Social Business ROI Secrets, Revealed: Opting In with IBM’s Ed Brill (Part I)

Looking for some real-world examples of businesses who are adopting social strategies and performing better financially? Then you’ll definitely want to check out this conversation I had with Ed Brill – IBM’s Director of Mobile Enterprise Marketing and author of Opting In: Lessons in Social Business from a Fortune 500 Product Manager.

For those of you who are reading-adverse and want just the ‘meat’, I have some key takeaways from our interview and Ed’s book. But first, here is a brief primer for the uninitiated.

What exactly is ‘Social Business’?

Ignite Chicago – Grant Crowell from DietzMedia on Vimeo.

 ‘Social Business’ can be defined as connecting internal and external stakeholders with tools that improve the quality and quantity of human engagement, towards measurable performance goals that keep the business sustainable and profitable, and allow its stakeholders to thrive.

Social business often gets confused by newbies with social media marketing. So what’s the real difference?

“I look at social as a way to insert people in the business process”, says Ed. “Like most everyone else, I’ve personally used social media to build friendships and connect with others. But in the context of what IBM calls social business, it’s how do we bring our own people and connect them with each other and the outside world; and continually refine that process to improve the way that we go to market; and make ourselves human in the eyes of the customers so they want to do business with us.”

Simply put, social business is about running a business and not just marketing a business. It requires focus to the internal side and not just the external side. Oftentimes it requires more than just adopting new technologies or new platforms; it usually requires a shift in the existing business culture that is more supportive of ‘social values’ that consumers and employees expect today: transparency, agility, mobility, authenticity, connectivity, and simply operating with a greater sense of purpose than oneself, i.e., humanity. 

As a side note: I myself was heavily involved with research duties for the book, Socialized! ™ How the Most Successful Businesses Harness the Power of Social, which covers enterprise success stories in social business, and IBM received the largest coverage in it over any other brand. You can check out IBM’s Social Business YouTube channel and my own Social Business Playbook video.

Why you should get this book

Many ‘social’ books tend to focus on the external side, or are written from a 3rd person-perspective rather than as an insider. What I really liked about Ed’s book is how well he explains the special role a product manager has with driving social business and balancing the management as well as marketing sides. He’s especially good at showing you how to craft a business plan; how to drive it; how you have to work with salespeople and other stakeholders on your team; and especially how you need to have influence or work with those who do have influence. This is because of what you do and don’t own as well as what and whom you are dependent on. It’s a good read for social media marketers to grasp what is the larger role that social has with owning, managing, and running a business. It is also good for product managers and other business managers for putting a social business strategy into action.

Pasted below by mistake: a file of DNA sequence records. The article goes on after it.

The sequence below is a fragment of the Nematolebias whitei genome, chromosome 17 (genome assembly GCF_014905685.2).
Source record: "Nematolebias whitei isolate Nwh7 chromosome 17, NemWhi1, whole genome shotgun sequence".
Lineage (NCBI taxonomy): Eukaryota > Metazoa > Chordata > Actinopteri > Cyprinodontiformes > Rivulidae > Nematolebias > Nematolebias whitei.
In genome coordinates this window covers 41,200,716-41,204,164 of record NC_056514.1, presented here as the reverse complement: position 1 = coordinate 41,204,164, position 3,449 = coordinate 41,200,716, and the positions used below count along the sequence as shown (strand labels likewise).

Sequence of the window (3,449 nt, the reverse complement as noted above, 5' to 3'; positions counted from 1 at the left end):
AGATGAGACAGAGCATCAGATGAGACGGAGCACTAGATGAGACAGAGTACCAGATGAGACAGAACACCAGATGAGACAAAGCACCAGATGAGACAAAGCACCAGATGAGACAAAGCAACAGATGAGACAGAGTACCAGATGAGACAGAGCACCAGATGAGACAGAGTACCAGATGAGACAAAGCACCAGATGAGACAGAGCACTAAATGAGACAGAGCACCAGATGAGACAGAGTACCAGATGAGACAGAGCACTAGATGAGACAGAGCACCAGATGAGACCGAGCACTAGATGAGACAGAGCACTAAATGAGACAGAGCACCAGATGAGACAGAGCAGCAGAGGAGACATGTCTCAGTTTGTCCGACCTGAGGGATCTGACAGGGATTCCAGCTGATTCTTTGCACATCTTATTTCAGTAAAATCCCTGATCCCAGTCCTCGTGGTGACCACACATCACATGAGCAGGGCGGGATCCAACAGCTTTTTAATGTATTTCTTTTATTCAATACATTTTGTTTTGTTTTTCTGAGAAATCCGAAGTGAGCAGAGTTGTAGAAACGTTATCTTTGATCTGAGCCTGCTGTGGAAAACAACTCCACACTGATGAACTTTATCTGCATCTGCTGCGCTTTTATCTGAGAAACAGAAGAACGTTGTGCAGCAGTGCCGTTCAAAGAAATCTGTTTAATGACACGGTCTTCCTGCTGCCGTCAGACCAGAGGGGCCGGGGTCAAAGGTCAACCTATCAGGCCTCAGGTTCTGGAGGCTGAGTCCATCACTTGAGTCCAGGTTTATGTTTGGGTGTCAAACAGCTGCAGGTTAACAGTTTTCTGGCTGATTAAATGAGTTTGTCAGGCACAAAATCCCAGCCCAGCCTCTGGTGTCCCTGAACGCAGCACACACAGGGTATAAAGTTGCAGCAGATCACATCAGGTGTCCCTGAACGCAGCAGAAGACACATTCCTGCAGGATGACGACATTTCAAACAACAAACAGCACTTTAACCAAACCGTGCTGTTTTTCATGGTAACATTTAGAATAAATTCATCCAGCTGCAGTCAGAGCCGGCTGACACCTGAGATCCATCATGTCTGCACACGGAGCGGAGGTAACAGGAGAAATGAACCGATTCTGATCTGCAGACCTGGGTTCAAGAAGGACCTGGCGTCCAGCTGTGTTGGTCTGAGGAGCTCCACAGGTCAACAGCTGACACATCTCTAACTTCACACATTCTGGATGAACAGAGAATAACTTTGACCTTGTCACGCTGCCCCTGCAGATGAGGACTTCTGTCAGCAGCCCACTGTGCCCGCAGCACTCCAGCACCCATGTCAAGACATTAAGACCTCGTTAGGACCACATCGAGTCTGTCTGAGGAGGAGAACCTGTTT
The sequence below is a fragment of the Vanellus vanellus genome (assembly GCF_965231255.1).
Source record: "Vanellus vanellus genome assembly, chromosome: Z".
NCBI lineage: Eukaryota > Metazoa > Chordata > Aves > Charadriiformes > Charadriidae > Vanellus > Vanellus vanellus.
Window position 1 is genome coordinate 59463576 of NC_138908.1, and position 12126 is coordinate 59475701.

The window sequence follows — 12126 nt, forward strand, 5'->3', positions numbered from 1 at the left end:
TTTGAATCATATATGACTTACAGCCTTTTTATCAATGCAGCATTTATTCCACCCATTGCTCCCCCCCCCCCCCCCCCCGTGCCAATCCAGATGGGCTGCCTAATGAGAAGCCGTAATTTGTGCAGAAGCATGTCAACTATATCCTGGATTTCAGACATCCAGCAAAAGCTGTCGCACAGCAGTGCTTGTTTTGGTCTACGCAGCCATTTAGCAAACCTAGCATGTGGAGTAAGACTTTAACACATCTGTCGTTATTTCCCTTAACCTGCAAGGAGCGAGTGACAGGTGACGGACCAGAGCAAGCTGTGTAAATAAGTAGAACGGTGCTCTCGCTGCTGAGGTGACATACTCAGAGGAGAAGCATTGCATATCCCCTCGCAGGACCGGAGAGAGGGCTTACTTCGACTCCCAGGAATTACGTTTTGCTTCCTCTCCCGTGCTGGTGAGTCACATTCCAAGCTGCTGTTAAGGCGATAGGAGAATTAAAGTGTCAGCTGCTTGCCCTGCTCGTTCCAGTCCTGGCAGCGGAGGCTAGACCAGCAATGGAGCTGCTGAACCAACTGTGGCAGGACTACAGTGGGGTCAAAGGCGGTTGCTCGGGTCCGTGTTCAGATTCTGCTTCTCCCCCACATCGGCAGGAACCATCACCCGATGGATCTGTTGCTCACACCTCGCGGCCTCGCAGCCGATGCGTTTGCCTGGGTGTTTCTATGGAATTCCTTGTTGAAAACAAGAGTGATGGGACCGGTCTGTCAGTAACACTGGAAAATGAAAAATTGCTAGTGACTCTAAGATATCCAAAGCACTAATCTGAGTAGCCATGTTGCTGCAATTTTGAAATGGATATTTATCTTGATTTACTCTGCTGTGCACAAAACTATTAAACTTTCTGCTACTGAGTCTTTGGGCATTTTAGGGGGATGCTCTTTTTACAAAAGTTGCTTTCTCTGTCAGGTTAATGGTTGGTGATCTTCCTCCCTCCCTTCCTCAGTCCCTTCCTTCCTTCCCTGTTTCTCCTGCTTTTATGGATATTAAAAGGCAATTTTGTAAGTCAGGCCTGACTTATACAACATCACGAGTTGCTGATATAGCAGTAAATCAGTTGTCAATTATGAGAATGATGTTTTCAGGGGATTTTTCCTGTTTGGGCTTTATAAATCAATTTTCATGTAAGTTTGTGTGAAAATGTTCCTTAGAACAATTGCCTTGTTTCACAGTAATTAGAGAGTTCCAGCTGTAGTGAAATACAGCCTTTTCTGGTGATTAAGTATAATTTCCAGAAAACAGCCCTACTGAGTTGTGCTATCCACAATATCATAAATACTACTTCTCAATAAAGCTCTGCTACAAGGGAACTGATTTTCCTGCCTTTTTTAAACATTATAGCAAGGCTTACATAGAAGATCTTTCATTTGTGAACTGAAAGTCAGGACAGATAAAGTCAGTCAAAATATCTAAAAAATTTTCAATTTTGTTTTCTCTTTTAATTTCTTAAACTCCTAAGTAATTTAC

Key Takeaways from the Book

The 3 pillars of social business for IBM:

  • Engagement – Optimize productivity and efficiency by deeply connecting customers, employees, suppliers, partners, and influencers and maybe even competitors.
  • Transparency – Demolish boundaries to information, experts, and assets, thereby improving alignment, knowledge, and confidence.
  • Agility – Use information and insight to anticipate/address evolving opportunities, make faster decisions, and become more responsive.

IBM’s ‘Holy Grail’ for Social Business ROI

  • Train sales teams on social tools. “In our sales teams, we put them in a control group and a group that was actually using social tools, both internal and external — internal to get better answers to questions from customers, and external to communicate with those customers”, says Ed. “The ones who were using social business tools were more successful by 7% at closing business; and 26% more leads were coming into them versus the control group that wasn’t using the tools. So we know we’re making more money by using these tools to engage with our customers, bring ourselves to their point-of-presence, and share expertise all throughout the organization.”
  • Have a ‘champion program’ to recognize and reward those who are strong advocates for your products and your brand. The IBM Champions program is a strong platform for how they identify and support advocates in their own market.
  • Support everyone in your organization to play some part in social media or just engaging with the public. Provide your employees and other internal stakeholders with a social media guide in clear language that spells out their opportunities and responsibilities, and allow them to make mistakes. IBM’s own Social Computing Guidelines are publicly available that you can learn and borrow from, and are an excellent example of how to encourage people by stressing the “do’s” over the “don’ts.”

Opting In: Lessons in Social Business from a Fortune 500 Product Manager, is available at Amazon and IBM Press.

Stay tuned for Part 2, featuring my full-length interview and podcast with IBM’s Director of Mobile Enterprise Marketing, Ed Brill.

More Links and Resources

Want more Ed Brill? Here’s where you can connect with him:

Select Social Business Resources